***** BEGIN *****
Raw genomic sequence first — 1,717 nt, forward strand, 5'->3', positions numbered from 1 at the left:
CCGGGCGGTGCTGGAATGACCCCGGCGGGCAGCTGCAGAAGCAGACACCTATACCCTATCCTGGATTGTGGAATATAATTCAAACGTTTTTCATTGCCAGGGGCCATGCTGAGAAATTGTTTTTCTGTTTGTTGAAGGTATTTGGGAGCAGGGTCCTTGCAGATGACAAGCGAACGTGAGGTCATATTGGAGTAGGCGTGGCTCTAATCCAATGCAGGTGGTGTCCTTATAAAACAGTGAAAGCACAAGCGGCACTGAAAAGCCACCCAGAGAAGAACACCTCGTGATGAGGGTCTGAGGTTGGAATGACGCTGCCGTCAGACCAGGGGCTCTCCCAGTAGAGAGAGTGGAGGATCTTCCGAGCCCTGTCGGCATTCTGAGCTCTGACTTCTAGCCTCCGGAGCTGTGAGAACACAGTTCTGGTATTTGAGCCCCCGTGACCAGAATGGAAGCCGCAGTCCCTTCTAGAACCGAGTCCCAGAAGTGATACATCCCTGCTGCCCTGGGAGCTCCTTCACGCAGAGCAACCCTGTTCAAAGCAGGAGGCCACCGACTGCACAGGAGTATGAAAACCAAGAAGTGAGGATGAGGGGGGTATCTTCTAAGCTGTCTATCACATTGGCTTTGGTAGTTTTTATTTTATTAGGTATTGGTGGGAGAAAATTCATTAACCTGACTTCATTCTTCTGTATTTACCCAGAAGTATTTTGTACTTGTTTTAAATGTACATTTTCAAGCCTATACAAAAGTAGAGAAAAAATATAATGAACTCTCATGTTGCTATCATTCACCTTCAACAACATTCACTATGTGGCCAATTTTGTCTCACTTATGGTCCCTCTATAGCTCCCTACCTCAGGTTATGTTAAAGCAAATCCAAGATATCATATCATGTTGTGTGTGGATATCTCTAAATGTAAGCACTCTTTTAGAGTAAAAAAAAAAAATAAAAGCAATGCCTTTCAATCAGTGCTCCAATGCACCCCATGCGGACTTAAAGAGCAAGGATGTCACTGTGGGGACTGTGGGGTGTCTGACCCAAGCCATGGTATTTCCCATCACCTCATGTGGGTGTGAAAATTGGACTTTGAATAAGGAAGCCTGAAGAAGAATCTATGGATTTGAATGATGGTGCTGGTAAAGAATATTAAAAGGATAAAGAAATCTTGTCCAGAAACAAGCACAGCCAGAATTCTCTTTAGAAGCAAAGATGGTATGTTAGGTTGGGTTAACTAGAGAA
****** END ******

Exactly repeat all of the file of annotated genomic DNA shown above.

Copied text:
Raw genomic sequence first — 1,717 nt, forward strand, 5'->3', positions numbered from 1 at the left:
CCGGGCGGTGCTGGAATGACCCCGGCGGGCAGCTGCAGAAGCAGACACCTATACCCTATCCTGGATTGTGGAATATAATTCAAACGTTTTTCATTGCCAGGGGCCATGCTGAGAAATTGTTTTTCTGTTTGTTGAAGGTATTTGGGAGCAGGGTCCTTGCAGATGACAAGCGAACGTGAGGTCATATTGGAGTAGGCGTGGCTCTAATCCAATGCAGGTGGTGTCCTTATAAAACAGTGAAAGCACAAGCGGCACTGAAAAGCCACCCAGAGAAGAACACCTCGTGATGAGGGTCTGAGGTTGGAATGACGCTGCCGTCAGACCAGGGGCTCTCCCAGTAGAGAGAGTGGAGGATCTTCCGAGCCCTGTCGGCATTCTGAGCTCTGACTTCTAGCCTCCGGAGCTGTGAGAACACAGTTCTGGTATTTGAGCCCCCGTGACCAGAATGGAAGCCGCAGTCCCTTCTAGAACCGAGTCCCAGAAGTGATACATCCCTGCTGCCCTGGGAGCTCCTTCACGCAGAGCAACCCTGTTCAAAGCAGGAGGCCACCGACTGCACAGGAGTATGAAAACCAAGAAGTGAGGATGAGGGGGGTATCTTCTAAGCTGTCTATCACATTGGCTTTGGTAGTTTTTATTTTATTAGGTATTGGTGGGAGAAAATTCATTAACCTGACTTCATTCTTCTGTATTTACCCAGAAGTATTTTGTACTTGTTTTAAATGTACATTTTCAAGCCTATACAAAAGTAGAGAAAAAATATAATGAACTCTCATGTTGCTATCATTCACCTTCAACAACATTCACTATGTGGCCAATTTTGTCTCACTTATGGTCCCTCTATAGCTCCCTACCTCAGGTTATGTTAAAGCAAATCCAAGATATCATATCATGTTGTGTGTGGATATCTCTAAATGTAAGCACTCTTTTAGAGTAAAAAAAAAAAATAAAAGCAATGCCTTTCAATCAGTGCTCCAATGCACCCCATGCGGACTTAAAGAGCAAGGATGTCACTGTGGGGACTGTGGGGTGTCTGACCCAAGCCATGGTATTTCCCATCACCTCATGTGGGTGTGAAAATTGGACTTTGAATAAGGAAGCCTGAAGAAGAATCTATGGATTTGAATGATGGTGCTGGTAAAGAATATTAAAAGGATAAAGAAATCTTGTCCAGAAACAAGCACAGCCAGAATTCTCTTTAGAAGCAAAGATGGTATGTTAGGTTGGGTTAACTAGAGAA